Aston Martin’s latest venture will indeed take the marque to boldly go where no one has gone before—really. Last May, Aston Martin and Triton Submarines announced the successful completion of the design phase for ‘Project Neptune’, and the commencement of the first production model ahead of its public unveiling later this year.
When Portfolio reviewed the latest Aston Martin DB11 last year, our test driver’s conclusion was that the iconic sports car used in James Bond films was “out of this world” in terms of design, luxury and performance. In fact, things have been looking up for the legendary car company since they first launched their design consultancy in 2016. To date, the company has experienced record profits despite their disappointing IPO last year.
It seems natural. After all, Triton Submarines LLC of Vero Beach, Florida, is the most experienced civil submarine and submersible manufacturer in the world. It’s a corporation, not a government. Subs are by their very nature complex and expensive things to create. They explore another world, a very dangerous world. Triton submersibles are designed with safety at their core, which is understandable.
Water is heavy and can easily crush a vehicle at depth if it’s not adequately designed and engineered. At the surface of water the Earth’s atmosphere weighs about 15lbs per square inch. Go down to 33 feet and that pressure doubles. The deeper you go the higher the pressure, making the watery world a very dark and dangerous place. Even spacecraft can’t withstand the pressures and environment encountered under our oceans.
Thankfully, each Triton sub built gets tested and certified. Remember, these subs aren’t toys—they go down to depths that some other submarines wouldn’t even consider because they’d be crushed like an empty beer can. It’s all the more impressive when you consider that Triton is launching another personal sub, the Hadal Exploration System, which will be able to explore the deepest part of the oceans. The cost of that sub is a cool US$50 million, give or take. But what it will offer its customers is an experience like no other vehicle on the planet can, literally. Only a handful of people have ever gone as deep as the Hadal will eventually go.
Since the announcement of the creative collaboration last year, Aston Martin and Triton have worked together to refine the detailed design of the submersible’s hydrodynamics, body styling and luxurious interior packaging. For a vehicle to wear the iconic Aston Martin wings, it must be equipped with all the performance, beauty and elegance one has come to expect from the British carmaker. To earn the signature Trident emblem, the submersible must be safe, reliable and offer its passengers near 360° visibility. The final design of the submersible is testament to the extraordinary attention to detail of both design teams and reflects the complimentary expertise of each company.
A spokesperson for the venture has confirmed that the submersible will be able to dive to depths of 500 meters and carry two passengers and a pilot. By improving the hydrodynamic efficiency, reducing frontal area, and increasing the power, the submersible will have an anticipated flank speed in excess of five knots and approximately four times the acceleration of Triton’s flagship 3300/3 model. It’s only natural to label this craft as an underwater sports car.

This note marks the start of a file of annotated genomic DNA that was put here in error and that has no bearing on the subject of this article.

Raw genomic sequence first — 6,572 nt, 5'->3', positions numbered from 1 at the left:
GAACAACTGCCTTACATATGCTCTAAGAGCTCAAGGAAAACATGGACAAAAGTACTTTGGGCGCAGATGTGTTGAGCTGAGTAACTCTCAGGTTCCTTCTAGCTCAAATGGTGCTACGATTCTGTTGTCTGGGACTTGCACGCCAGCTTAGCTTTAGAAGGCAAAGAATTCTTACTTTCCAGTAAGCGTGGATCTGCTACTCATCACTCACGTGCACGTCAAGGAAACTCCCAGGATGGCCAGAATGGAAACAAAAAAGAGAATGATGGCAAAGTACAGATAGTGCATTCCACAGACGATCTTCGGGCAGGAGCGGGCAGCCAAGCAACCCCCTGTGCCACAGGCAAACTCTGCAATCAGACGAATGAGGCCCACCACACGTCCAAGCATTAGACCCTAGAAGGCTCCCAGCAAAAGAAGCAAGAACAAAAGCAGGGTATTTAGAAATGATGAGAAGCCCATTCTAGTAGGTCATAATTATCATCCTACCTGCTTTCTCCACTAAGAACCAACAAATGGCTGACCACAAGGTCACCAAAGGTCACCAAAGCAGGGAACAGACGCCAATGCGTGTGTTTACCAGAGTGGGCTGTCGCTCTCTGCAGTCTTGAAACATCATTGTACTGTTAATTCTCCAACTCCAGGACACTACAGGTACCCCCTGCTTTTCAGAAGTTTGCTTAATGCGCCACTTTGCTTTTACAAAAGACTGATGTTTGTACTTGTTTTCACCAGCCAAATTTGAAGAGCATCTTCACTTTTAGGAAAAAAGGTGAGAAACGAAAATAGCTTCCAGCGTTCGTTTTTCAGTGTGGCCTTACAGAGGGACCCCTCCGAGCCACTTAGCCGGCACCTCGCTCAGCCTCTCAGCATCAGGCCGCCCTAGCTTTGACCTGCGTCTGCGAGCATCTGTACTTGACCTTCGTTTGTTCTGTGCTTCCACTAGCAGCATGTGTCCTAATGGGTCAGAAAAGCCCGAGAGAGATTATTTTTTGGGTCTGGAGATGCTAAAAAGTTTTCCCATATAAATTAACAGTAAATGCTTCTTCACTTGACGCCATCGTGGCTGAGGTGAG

Project Neptune’s interior was a one of the greatest challenges. Unlike a sports car where the interiors are installed into an open-sided cabin before the doors are fitted, everything you see inside will be lowered through the upper-hatch and assembled within the completed sphere of the pressure hull. “We have been able to present a congruous aesthetic that defies its multi-part complex installation,” revealed Mr. John Ramsay, Chief Technical Officer at Triton Submarines. “The work we have done together on the exterior of the submersible pleases me most. I’m particularly proud of our joint development of the acrylic canopy and iridium coating. The prototypes look incredible, being simultaneously functional and beautiful.”
Mr. Marek Reichman, Aston Martin EVP and Chief Creative Officer also commented, “The exterior design of Project Neptune owes a lot to the pursuit of performance. We have afforded as much attention to the hydrodynamics of the underside as we have the visible surfaces. Some of that detail may never be seen, but its effect will certainly be felt.”
Feelings aside, the interior is quintessentially Aston Martin – a luxurious mix of hand-stitched leather and high-performance carbon fiber, assembled without obstructing the panoramic sight lines that Triton submersibles are famous for.
A range of three Designer Specifications created by Aston Martin’s in-house design team demonstrates the breadth of expression available through considered combinations of color and trim, each accentuating Project Neptune’s sporting, luxury and maritime characteristics. As with their ground-based counterparts, customization and personalization options will be available courtesy of Aston Martin’s bespoke service, Q by Aston Martin.
If you would like to own this unique underwater sports car, the companies have announced that, in order to secure one of the remaining build-slots for the Project Neptune submersible, you should contact either an Aston Martin dealer or their nominated Triton Submarine’s representative. The final price of a Project Neptune sub has not been confirmed yet by either company, but as you might imagine, it won’t be inexpensive by any means. In other words, you’ll have to deep pockets to pay for this amazing sub.